Coronavirus patient begs to see his wife from hospital bed
The South American nation has been one of the worst hit in the world, with only the United States recording more deaths. According to a Sky News report the situation has got so bad in Manaus, a city in the Amazon, families of those in hospital are being given empty gas canisters.
They are told they must fill them if they want their relative to have any chance of survival.
Brazil recently began its coronavirus vaccination programme but has just six million vaccine doses available for a population of 211 million.
Soldiers have been brought in to assist in Manaus with some of the critically ill being transported across the country.
Brazil is suffering from a new coronavirus variant that is believed to be more infectious than the original.
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A number of countries, including the UK, have banned visitors from Brazil in a bid to prevent its spread.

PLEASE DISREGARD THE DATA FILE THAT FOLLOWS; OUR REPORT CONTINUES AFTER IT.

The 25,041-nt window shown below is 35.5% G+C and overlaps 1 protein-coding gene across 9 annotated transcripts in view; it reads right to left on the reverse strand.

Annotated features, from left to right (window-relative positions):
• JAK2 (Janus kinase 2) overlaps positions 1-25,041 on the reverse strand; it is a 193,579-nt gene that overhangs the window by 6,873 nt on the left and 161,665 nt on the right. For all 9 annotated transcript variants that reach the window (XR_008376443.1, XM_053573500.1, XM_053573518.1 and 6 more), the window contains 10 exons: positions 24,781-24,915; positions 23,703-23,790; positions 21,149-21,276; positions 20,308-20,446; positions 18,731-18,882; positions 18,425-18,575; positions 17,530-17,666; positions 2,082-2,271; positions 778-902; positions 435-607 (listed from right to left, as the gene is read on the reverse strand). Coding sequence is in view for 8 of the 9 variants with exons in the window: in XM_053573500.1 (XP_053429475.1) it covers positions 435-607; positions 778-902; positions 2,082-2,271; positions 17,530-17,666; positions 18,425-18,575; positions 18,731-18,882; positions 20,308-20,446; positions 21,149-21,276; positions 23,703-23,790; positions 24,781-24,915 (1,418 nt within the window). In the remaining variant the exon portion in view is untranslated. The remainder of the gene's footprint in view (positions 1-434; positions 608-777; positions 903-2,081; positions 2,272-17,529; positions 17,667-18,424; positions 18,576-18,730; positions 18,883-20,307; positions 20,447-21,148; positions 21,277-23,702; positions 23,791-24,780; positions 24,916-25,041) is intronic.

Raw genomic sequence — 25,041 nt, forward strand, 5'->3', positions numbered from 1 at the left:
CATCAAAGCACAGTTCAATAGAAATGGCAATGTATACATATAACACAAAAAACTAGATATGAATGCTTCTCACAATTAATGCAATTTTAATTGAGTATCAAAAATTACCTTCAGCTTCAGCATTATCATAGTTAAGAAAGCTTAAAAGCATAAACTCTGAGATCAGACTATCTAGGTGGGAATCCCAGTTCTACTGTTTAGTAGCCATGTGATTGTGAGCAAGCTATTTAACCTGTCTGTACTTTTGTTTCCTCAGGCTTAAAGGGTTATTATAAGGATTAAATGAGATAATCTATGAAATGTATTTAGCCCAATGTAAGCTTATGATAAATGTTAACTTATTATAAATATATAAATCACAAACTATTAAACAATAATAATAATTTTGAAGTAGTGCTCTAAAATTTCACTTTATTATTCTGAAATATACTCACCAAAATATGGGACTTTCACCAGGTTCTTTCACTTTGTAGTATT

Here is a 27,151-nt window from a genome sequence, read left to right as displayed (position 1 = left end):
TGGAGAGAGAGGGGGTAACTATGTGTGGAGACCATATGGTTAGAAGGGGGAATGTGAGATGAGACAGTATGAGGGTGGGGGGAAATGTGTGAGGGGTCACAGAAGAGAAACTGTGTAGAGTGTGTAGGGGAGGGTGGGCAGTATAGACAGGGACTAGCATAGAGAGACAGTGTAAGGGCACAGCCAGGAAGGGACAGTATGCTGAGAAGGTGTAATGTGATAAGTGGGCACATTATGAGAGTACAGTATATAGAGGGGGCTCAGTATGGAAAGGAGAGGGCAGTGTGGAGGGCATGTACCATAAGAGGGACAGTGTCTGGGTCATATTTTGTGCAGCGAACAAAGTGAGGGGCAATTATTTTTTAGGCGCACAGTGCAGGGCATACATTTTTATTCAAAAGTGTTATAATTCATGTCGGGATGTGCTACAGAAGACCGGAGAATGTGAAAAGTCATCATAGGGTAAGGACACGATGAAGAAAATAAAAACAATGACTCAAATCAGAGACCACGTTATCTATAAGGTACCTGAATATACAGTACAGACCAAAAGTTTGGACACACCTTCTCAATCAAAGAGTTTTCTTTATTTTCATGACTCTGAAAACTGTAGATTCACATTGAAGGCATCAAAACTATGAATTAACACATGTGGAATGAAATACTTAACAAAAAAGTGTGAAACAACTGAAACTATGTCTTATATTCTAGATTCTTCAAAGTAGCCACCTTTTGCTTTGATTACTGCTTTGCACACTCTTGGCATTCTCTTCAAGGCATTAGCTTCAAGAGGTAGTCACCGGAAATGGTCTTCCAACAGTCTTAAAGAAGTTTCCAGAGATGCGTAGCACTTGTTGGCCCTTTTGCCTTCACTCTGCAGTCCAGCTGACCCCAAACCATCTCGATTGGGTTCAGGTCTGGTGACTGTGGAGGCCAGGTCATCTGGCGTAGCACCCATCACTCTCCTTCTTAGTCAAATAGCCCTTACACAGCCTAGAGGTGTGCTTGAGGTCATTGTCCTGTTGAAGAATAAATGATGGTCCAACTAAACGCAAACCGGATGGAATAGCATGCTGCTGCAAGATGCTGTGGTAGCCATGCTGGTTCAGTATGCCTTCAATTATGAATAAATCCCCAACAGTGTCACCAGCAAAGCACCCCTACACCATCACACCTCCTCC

Helcio da Silva Maia Neto, a volunteer in Manaus filling oxygen cannisters, called for more assistance.
Speaking to Sky News he said: “I would like to say to everybody listening – please, send help!
“There are more people dying here than in war times, we are living a war, literally, a biological war in our cities our city.
“I’m struggling every day to refill these canisters, facing these difficulties.
“I’ve been here in this queue since last night to refill three canisters.”
“There are days that we take the oxygen and we have to decide, based on the saturation level that they have, which one [patient] we are going to let live and who is going to die. This is the reality every day.”
Brazil has recorded nearly nine million coronavirus cases and 217,000 deaths since the pandemic began.
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This week oxygen tankers were rushed into the country from neighbouring Venezuela.
Brazil’s populist president, Jair Bolsonaro, has been widely criticised for playing down the severity of the pandemic.
Speaking to The Guardian Marcus Lacerda, an infectious disease doctor in Manaus, warned local health services are being overwhelmed.
He said: “It’s a very chaotic situation.
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“We just can’t keep up with the number of patients coming to us.
“Private hospitals don’t want to take anyone else in because they’re afraid of admitting a patient and then running out of oxygen again.”
Currently another 22,000 graves are being dug at the Manaus city cemetery.
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